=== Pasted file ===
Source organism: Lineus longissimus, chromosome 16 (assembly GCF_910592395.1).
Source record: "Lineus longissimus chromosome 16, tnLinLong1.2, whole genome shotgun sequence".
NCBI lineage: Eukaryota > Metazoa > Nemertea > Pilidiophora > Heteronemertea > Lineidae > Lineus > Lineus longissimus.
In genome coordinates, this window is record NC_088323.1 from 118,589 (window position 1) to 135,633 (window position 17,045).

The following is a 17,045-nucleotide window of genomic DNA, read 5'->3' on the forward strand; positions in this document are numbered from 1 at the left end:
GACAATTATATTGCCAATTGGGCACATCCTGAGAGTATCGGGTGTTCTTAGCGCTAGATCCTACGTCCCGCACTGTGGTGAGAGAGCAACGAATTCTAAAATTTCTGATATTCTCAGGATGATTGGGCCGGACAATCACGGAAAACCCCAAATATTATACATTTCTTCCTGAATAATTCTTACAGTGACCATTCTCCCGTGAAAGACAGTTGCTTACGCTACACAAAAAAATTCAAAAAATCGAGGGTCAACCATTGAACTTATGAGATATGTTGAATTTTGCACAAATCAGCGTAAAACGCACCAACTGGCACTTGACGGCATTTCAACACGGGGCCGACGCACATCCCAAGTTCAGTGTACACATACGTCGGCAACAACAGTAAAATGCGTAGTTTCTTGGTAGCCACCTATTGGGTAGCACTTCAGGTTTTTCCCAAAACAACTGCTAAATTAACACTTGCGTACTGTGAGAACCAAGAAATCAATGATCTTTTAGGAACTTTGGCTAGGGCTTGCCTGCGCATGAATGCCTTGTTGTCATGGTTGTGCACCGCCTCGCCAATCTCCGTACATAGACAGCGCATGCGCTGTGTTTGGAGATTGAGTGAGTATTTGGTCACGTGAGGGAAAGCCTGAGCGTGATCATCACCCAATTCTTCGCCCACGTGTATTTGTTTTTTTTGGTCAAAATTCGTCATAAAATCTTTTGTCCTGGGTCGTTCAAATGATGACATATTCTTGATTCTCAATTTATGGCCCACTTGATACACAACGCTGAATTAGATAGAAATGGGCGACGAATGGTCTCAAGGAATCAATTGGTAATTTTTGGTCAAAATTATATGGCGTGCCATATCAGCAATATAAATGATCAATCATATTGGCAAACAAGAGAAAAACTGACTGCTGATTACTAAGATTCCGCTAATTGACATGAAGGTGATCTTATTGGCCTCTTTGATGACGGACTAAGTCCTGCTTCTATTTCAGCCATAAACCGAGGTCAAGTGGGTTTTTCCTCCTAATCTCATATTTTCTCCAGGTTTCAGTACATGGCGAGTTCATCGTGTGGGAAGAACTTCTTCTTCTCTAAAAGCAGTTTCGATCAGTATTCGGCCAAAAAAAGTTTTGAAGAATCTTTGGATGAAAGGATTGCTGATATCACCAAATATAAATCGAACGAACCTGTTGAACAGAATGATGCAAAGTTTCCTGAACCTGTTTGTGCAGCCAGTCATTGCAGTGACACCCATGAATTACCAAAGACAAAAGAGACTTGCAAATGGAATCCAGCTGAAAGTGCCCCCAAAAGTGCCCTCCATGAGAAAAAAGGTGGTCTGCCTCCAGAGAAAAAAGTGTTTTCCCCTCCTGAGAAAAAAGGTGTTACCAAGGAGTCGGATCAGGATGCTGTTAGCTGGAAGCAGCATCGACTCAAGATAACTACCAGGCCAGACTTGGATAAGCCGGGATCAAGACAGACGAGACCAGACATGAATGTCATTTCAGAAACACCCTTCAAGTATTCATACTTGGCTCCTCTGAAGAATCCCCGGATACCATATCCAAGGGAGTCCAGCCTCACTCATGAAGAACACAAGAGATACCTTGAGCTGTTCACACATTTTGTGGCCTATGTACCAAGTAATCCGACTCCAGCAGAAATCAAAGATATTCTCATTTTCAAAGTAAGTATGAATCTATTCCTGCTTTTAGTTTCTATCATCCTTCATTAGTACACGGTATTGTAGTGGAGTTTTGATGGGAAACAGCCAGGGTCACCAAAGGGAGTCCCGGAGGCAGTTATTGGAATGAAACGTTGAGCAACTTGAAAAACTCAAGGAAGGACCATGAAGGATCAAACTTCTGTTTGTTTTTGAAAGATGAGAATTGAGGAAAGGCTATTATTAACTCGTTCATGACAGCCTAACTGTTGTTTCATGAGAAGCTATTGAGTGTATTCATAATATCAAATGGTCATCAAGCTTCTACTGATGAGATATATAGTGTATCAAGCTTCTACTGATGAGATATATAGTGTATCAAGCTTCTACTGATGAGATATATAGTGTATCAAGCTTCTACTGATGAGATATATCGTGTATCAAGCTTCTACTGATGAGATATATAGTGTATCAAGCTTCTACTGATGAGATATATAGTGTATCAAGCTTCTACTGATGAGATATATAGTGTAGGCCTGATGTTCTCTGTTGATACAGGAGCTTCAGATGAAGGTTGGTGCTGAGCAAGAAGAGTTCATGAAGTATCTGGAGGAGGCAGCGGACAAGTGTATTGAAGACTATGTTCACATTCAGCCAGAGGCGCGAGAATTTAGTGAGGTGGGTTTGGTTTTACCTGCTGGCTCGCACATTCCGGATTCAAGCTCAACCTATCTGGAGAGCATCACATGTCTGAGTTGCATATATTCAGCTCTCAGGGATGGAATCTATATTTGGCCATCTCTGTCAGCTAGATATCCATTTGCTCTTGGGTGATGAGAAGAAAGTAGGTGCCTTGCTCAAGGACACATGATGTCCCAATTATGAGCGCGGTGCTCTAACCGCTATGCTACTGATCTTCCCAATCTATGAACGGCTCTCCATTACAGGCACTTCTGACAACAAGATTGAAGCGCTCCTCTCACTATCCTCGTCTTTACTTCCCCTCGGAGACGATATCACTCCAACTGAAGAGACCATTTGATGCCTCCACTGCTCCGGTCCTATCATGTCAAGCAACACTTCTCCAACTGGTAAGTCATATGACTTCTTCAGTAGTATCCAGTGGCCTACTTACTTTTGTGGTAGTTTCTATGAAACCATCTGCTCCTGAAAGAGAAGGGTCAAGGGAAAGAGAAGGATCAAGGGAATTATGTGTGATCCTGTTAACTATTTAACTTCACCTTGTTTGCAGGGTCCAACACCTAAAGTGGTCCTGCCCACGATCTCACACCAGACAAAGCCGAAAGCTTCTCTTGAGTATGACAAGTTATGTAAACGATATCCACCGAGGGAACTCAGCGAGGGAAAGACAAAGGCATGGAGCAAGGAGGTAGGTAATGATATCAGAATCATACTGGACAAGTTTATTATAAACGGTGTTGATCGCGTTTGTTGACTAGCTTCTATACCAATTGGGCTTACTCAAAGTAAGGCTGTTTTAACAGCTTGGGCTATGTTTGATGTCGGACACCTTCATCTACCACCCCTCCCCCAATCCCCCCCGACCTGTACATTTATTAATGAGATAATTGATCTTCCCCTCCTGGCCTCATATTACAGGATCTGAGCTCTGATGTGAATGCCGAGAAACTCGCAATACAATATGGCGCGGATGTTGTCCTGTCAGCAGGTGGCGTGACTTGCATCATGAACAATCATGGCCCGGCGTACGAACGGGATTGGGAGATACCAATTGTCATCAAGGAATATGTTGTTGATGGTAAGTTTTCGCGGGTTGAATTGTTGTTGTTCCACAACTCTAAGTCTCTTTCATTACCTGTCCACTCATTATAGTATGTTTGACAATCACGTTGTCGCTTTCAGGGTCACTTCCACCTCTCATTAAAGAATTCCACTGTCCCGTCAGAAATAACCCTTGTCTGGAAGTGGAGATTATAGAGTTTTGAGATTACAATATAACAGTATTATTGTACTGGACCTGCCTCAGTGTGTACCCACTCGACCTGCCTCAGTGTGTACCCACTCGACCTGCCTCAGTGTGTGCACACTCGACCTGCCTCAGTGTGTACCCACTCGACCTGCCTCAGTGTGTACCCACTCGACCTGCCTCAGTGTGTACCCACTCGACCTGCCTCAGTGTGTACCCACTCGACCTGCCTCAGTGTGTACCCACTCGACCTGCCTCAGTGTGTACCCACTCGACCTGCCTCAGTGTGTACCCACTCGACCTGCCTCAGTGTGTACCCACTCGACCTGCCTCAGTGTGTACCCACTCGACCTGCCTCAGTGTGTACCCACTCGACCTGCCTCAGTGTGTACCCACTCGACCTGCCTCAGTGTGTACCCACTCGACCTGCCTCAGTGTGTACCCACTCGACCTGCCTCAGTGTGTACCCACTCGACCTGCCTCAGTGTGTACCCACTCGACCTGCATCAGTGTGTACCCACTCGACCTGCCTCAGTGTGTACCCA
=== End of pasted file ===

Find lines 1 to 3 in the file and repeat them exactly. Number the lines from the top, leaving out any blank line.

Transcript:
Source organism: Lineus longissimus, chromosome 16 (assembly GCF_910592395.1).
Source record: "Lineus longissimus chromosome 16, tnLinLong1.2, whole genome shotgun sequence".
NCBI lineage: Eukaryota > Metazoa > Nemertea > Pilidiophora > Heteronemertea > Lineidae > Lineus > Lineus longissimus.